The Winter of Our Soup
Once I ate soup for an entire month. Not the same kind of soup for a whole month, this wasn’t a crazy weight loss diet or something, it was different soups almost every day. And, actually it wasn’t strictly every day; we took a break on the weekends here and there. And there wasn’t any grand reason to eat soup other than the fact that we thought it would be fun.
It was my husband, Sergio’s idea. He likes these sorts of stints - like the time he ate a veggie burger every day for 31 days (31veggieburgers.blogspot.com). He also isn’t too keen on winter - cold weather, snow, the sun that sets at 4:45, all the darkness. He grew up where it’s temperate, and though he’s been in the Midwest for a long time and has endured several particularly bad winters, I think he has still never given up the notion that it just should never be this cold.
So, a few years ago, just after New Years, when he was grumpy about the cold, he decided he had a hankering for soup and figured that would warm him up. He got the idea that it would be fun to eat it every single day. I thought he was crazy at first, but he convinced me. Honestly, he didn’t have to try very hard to convince me. The truth is I love soup. The ease of the slow cooker, the one pot meals. And, in winter it’s a great way to prepare the food I preserved during the growing season. A freezer full of frozen greens and peppers, mason jars full of corn and tomatoes, all perfect for soups. A bowl, a spoon, a crusty bread, and, voila, dinner’s done.
Having decided to eat soup for a month, we sat down with some recipes and made some plans. On a regular basis, we make a lot of soups and stews that are terribly similar and formulaic. Squash, Kale, and White Bean Stew or Spicy White Bean, Sweet Potato and Collard Stew. Always orange vegetable + green leaf + legume. We knew w didn’t want to eat THAT for a month, so we attempted to diversify our repertoire with a few new and different soups.
We pored over our cookbooks, namely Fresh from the Vegetarian Slow Cooker, and selected a few options for the next few days. We started with something familiar - Lentil Soup with Ribbons of Kale (It has carrots in it, by the way.) - using the formula we know so well: orange vegetable, green leaf, legume. We quickly moved on to new and different things. Vegetarian Pozolé, Two Mushroom and Barley Soup, Corn Chowder, Moroccan- Inspired Lentil and Chickpea Soup with Harissa, Pesto-Infused White Bean and Sundried Tomato Stew (using the pesto I’d made and the tomatoes I’d dried during the previous summer), just to name a few.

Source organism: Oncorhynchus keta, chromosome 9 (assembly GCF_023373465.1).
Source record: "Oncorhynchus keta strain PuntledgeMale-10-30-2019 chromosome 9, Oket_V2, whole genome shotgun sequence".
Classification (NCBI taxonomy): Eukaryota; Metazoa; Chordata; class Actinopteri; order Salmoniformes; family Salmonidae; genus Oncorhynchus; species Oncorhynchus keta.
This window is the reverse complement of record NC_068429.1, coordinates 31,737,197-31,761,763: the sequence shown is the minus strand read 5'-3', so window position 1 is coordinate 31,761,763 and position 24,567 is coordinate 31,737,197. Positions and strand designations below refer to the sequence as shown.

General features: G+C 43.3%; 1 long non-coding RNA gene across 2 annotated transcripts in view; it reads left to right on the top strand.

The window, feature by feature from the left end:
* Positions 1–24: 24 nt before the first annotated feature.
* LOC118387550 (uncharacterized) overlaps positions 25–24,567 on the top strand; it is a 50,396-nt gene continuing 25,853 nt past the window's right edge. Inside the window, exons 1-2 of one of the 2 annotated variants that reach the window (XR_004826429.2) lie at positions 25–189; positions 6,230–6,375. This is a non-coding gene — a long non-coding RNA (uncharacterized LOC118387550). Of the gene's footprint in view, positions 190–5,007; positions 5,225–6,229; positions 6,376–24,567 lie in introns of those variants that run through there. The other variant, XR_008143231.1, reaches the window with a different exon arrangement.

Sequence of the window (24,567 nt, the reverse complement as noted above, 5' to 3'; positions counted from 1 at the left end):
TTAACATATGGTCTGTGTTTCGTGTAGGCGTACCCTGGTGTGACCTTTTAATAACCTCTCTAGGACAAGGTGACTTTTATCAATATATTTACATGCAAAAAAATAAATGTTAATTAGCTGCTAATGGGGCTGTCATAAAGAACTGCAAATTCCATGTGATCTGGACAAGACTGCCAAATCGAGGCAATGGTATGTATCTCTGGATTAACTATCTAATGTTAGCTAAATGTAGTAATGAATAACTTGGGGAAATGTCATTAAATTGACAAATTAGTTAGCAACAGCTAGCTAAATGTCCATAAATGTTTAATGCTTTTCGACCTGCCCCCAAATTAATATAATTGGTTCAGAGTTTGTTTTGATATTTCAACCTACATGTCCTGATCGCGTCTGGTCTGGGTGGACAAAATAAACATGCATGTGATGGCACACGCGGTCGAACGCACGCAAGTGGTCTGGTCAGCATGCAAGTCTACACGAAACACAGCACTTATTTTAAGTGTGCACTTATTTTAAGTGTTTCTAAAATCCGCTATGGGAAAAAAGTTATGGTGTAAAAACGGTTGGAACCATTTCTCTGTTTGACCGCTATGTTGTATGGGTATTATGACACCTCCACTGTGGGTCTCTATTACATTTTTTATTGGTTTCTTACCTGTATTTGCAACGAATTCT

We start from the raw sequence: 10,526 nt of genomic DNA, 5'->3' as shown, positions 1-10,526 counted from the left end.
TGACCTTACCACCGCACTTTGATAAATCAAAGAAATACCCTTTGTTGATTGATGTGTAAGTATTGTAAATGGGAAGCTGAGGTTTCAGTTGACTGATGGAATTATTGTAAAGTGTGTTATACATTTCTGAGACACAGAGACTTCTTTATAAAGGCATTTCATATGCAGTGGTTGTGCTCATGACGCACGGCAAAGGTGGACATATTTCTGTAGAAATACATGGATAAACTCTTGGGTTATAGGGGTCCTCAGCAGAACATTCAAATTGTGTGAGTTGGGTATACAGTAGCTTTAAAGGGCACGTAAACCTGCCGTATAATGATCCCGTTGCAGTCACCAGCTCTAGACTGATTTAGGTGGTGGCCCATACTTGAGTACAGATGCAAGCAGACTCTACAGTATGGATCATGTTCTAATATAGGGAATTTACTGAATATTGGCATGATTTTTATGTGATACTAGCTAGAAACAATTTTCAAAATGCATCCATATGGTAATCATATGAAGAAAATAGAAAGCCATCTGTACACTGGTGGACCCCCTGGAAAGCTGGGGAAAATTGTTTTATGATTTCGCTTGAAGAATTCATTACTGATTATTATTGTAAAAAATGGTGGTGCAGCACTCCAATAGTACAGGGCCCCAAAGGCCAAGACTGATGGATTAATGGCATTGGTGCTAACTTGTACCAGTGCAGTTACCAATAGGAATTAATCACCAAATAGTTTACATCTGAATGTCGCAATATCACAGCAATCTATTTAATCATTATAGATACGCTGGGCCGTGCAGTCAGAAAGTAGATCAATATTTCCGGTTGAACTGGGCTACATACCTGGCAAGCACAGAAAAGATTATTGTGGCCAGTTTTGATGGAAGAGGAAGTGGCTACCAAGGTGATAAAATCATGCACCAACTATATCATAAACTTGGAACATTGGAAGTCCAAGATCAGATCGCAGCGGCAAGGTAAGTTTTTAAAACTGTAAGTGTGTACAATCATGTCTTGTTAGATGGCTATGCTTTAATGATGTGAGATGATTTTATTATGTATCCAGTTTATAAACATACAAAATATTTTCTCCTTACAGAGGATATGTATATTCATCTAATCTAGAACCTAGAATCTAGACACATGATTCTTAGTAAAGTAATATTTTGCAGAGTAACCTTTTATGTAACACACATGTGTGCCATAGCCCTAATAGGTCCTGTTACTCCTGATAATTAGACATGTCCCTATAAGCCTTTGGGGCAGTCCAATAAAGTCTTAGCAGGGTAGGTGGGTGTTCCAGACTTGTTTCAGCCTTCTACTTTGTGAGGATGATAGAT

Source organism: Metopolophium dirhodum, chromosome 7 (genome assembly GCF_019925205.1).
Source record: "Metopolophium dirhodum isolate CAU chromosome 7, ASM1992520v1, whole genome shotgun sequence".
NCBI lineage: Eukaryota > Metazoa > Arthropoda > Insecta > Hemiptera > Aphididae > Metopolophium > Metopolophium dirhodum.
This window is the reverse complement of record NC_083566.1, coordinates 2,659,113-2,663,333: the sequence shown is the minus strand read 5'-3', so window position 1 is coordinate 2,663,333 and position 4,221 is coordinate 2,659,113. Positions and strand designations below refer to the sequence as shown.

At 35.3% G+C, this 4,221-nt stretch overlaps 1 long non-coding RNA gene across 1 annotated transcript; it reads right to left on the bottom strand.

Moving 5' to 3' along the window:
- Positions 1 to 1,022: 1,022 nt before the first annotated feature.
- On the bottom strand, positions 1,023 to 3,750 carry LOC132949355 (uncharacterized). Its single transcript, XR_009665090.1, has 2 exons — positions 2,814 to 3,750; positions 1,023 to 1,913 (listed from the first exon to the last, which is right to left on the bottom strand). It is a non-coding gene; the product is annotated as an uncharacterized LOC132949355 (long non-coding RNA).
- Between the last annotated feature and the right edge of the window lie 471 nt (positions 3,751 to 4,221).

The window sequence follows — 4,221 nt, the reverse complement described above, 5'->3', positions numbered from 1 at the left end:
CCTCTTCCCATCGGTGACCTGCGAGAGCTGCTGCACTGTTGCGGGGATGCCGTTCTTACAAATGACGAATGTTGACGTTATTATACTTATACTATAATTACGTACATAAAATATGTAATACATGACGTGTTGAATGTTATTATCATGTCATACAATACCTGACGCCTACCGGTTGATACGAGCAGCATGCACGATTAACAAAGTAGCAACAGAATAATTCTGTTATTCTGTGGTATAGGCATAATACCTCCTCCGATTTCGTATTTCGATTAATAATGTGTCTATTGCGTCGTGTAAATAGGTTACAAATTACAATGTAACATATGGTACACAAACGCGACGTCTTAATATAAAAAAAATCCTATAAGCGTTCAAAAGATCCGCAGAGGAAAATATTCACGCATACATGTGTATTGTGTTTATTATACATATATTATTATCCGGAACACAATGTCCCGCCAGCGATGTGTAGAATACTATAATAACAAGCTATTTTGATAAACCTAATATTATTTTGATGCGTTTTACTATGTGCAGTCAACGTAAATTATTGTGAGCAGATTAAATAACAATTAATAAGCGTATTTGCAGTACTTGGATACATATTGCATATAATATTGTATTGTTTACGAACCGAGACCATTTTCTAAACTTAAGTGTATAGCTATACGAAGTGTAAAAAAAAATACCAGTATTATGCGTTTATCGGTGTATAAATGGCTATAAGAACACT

We had chunky soups and stews, two different chilis, smooth pureed soups, soups with a tomato base and soups without, each one different, all of them vegan, and most of them as locally sourced as possible. Thank goodness for the Badseed Winter Market where we boosted our ingredient list for our month of soups. It’s hard to beat an organic farmers’ market that is open during the cold months of January and February.
Proudly, we repeated only one soup - the Creamy Tomato Soup with Israeli Couscous. And, surprisingly, I didn’t tire of soup. We changed up our menus on the weekends, which I think helped, but during the week, the crockpot and I got nice and cozy as we ate soup night after night after night.
Sergio was right - all that soup did warm us up that winter, just as soup often does. One year - long before our month of soups - Sergio decided to order a new winter coat in an attempt to brace himself for another set of cold, dark, months. I remember the day his coat came in the mail. I was fixing Red Bean and Quinoa Chili in the kitchen while he was in the other room opening his package. He came into the kitchen wearing his new coat and confirmed that it will be just the thing he needs to keep him warm; with a new boldness towards the cold weather that he typically abhors, he asserted, “Winter’s got nothing on me.” With two heaping bowls of my piping hot chili, I heartily agreed.